- maintain a repository of standard testing data that the whole team can use. This makes life SO much easier and speeds up the install/configuration process no end.
    - version the testing data so that additions for new projects don't break older versions of the application (this is particularly important when a product has multiple release cycles in progress at any given time).
    - make sure new project additions are added to the testing data where possible. If complex configurations can't be added to the standard data sets, create separate test data sets for those configurations (this happens a lot when you have a feature set that's completely incompatible with a different feature set - something that tends to happen with large, complex, business-to-business applications).
    - if you have customer data sets that cover difficult-to-configure scenarios or massive loads, maintain them as well. In my experience test data is designed to cover the broadest possible range of scenarios but typically isn't going to generate the kind of load a large corporate customer will put on the system. I've seen cases where the test database backup was maybe 50MB, and customers sent in terabytes of database backup for debugging issues (one customer was notorious for *never* archiving data - for them the fastest way to get a backup to us was to ship it - and generating said backup usually took them several days. While they were running, because they never closed. Amusement park business, ticketing and access control management software).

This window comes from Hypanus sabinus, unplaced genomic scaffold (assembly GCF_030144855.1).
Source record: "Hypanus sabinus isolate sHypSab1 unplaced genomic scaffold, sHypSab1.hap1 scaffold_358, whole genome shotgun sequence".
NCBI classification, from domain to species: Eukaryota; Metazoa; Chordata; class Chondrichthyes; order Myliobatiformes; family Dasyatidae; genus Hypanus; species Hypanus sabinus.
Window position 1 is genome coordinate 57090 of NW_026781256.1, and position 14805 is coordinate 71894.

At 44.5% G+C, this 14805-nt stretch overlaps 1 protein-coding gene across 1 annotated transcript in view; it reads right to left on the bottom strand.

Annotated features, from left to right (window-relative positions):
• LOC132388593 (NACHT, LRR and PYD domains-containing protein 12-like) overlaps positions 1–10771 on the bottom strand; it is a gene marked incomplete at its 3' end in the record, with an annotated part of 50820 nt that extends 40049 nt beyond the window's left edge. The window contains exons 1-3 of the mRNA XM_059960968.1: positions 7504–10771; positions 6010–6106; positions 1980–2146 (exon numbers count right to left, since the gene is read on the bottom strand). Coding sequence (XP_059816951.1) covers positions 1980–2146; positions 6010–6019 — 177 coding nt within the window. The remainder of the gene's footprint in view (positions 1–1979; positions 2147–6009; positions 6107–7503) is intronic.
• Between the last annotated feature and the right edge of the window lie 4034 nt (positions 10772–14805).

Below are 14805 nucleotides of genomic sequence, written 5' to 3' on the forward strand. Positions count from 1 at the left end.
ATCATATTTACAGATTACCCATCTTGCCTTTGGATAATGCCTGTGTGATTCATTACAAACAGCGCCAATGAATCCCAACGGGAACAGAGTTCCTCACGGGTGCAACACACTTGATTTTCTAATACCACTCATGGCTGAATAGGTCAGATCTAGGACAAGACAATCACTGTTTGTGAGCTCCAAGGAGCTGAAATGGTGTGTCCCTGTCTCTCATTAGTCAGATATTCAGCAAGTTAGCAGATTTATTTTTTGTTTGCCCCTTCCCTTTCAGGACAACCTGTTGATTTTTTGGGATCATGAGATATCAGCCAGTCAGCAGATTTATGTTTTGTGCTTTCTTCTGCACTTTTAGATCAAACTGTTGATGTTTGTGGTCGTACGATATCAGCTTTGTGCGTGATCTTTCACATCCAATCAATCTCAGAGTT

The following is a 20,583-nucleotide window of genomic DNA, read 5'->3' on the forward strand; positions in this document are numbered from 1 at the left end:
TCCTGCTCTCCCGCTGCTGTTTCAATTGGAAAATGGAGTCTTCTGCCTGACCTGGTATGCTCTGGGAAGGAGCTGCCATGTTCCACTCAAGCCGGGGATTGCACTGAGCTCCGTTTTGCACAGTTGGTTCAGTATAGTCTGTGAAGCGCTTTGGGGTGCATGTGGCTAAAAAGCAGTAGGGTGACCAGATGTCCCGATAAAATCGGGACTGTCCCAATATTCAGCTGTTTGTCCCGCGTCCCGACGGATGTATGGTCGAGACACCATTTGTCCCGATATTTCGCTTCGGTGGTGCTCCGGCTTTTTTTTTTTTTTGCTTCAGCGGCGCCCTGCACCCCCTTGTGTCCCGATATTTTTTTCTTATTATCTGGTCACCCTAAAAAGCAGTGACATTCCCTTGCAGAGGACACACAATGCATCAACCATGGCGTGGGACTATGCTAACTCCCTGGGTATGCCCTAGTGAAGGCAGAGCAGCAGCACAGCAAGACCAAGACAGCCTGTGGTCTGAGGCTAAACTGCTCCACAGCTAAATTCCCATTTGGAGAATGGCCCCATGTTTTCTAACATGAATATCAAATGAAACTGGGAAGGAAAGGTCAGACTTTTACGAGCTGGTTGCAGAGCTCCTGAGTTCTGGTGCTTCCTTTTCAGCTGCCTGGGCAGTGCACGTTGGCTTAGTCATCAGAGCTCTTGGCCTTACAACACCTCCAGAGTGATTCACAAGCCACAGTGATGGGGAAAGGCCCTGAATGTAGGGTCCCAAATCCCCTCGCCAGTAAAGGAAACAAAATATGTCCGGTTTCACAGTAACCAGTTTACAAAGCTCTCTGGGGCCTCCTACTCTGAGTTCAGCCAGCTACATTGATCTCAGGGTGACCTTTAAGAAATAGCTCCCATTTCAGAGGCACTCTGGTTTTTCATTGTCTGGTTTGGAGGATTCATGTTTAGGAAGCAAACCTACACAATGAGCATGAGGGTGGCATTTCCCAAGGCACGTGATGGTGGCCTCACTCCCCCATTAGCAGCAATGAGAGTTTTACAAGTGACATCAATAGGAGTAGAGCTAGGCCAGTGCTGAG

- make sure everyone knows where to find the repository of data sets. I recommend manual versioning simply because databases tend not to play nicely with version control software. A system of directory and file naming conventions works nicely and you can create a batch file or short script to handle the copy and rename job that goes with each new version - I'd suggest limiting it to major versions or you'll have an explosion of almost identical data. Major versions are usually different enough to justify separate data versioning, where minor versions aren't. You can archive (compress and possibly move to a different location) old versions you're not likely to need.

  3. #3
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    Thank you! Within the last 6 months we have started implementing some automated regression test cases and we are running them overnight. So, it's good to know we are on the right track there! Thanks also for the great recommendations regarding pulling builds. That is where my biggest struggle exists. We had fallen in to a bad habit of pulling several builds a day, trying to "keep up" with development's progress and that was only bringing me frustration. If Daily builds seem to be the "norm" then that is a great place for us to start.